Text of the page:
When a voice wakes you up in the middle of the night and tells you to write a mystery series what’s a writer to do? That’s how Virginia King came to create Selkie Moon, after a massage from a strange woman with gifted hands was followed by this nocturnal message. Virginia sat down at the keyboard until Selkie Moon turned up. All she had to do was jump, the first sentence said. Soon Virginia was hooked, exploring far-flung places full of secrets where Selkie delves into psychological clues tangled up in the local mythology.
Before Selkie Moon invaded her life, Virginia had been a teacher, an unemployed ex-teacher, the author of over 50 children’s books, an audio-book producer, a workshop presenter and a prize-winning publisher. These days she lives in the Blue Mountains west of Sydney with her husband, where she disappears each day into Selkie Moon’s latest mystery. Bliss.
Someone is trying to kill you. When Selkie Moon flees Sydney to start over in Hawaii, it’s to live life on her own terms. But Life has other plans. Though she tries to dismiss the warning as just another nightmare, it soon becomes apparent that someone, or something, is stalking her. Attacked by frightening visions and mysterious compulsions, she must piece together the fragmented clues before time runs out. Virginia King effortlessly blends funky creativity and deep spirituality – with a dash of Celtic folklore – to craft a story of one woman’s fight for truth, and her discovery that the lies we tell ourselves are the most dangerous of all.
A rock ripped from the soil, a message scrawled in lipstick on the floor, a torn photo, a silver spoon … What do they all mean?
Only her subconscious knows.
When we last left Selkie Moon, she was running towards the source of her deepest primal fear: the sea. Now she finds herself naked on the beach, stunned that she has no memory of the past two weeks.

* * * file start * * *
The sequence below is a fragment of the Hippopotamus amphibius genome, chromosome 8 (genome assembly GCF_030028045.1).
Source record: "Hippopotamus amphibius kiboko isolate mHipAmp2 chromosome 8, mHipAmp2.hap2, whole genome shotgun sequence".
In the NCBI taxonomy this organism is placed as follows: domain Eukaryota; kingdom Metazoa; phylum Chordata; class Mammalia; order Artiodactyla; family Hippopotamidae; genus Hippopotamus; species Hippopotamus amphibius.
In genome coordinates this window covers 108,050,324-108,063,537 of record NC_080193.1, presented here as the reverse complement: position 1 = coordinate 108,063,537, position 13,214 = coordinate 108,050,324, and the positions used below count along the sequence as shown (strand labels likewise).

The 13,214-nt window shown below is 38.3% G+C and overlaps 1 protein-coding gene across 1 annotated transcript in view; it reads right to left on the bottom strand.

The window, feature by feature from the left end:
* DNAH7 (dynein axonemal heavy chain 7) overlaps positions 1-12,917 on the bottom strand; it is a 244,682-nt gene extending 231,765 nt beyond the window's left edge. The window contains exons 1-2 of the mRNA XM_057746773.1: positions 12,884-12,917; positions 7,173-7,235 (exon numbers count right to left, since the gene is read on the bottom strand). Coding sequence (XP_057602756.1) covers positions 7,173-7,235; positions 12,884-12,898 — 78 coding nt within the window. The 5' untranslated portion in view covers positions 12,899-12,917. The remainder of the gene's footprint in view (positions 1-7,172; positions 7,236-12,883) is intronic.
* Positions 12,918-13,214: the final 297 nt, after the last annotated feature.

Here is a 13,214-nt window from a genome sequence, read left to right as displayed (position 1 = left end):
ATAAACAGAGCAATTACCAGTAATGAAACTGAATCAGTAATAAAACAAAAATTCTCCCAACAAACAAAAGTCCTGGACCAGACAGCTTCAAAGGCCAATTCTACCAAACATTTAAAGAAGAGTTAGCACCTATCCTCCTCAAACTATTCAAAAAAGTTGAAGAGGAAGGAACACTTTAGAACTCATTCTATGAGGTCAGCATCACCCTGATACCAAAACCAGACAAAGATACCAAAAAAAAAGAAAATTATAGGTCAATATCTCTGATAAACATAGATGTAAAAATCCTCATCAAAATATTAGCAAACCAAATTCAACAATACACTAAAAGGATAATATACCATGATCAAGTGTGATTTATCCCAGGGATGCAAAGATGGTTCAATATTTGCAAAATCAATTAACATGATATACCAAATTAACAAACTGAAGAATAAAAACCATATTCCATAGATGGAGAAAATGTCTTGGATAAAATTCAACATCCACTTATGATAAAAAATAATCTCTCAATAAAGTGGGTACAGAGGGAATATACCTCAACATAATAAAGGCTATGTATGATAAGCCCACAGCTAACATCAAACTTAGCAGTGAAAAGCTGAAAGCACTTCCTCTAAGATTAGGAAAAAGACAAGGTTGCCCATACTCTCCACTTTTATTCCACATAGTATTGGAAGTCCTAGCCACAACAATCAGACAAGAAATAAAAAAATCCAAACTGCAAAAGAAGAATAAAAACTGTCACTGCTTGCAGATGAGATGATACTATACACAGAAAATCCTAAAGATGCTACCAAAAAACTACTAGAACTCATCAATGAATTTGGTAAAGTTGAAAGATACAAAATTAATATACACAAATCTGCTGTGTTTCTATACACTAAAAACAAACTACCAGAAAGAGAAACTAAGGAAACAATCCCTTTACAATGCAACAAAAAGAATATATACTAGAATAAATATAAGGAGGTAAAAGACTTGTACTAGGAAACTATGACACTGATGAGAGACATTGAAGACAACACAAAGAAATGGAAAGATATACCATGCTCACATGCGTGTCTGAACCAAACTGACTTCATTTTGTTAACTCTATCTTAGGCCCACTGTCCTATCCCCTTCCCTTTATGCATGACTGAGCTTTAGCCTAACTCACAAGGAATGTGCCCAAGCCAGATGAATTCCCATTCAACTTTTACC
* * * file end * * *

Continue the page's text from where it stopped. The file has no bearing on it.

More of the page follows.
Recovering at a friend’s house, Selkie wakes up to discover a bizarre collection of items scattered across the floor. Items she apparently gathered in her sleep. Finding the ho’ohihi – the interconnectedness – between them will carry her around the globe, from Honolulu to Sydney to Paris. A dark fairy tale journey filled with fear and despair, laughter and hope, The Second Path has Selkie searching for her place in the world, in her relationships, and in herself.
I am delighted to be hosting a Q&A with author, Ben Starling, as he travels the blog-o-sphere on his ‘Something in the Water’ tour.
First of all, tell us a little about yourself. What is the coolest thing you’ve ever done?
I once fell through the ice in a lake. Fortunately I was near the side and the water was only two feet deep. But it was way beyond cool—in fact it was ridiculously cold.
Do you recall your dreams? Do you have any recurring dreams/nightmares?
I do recall my dreams—and wake up thinking about them most mornings. Many recur and what interests me is they can be every few months or even every few years. Not so much nightmares, more often thought-provoking dreams.
The most interesting ones are the powerful, lucid dreams. I’ll have these for three or four consecutive nights and then they are followed by numerous synchronicities in my normal life.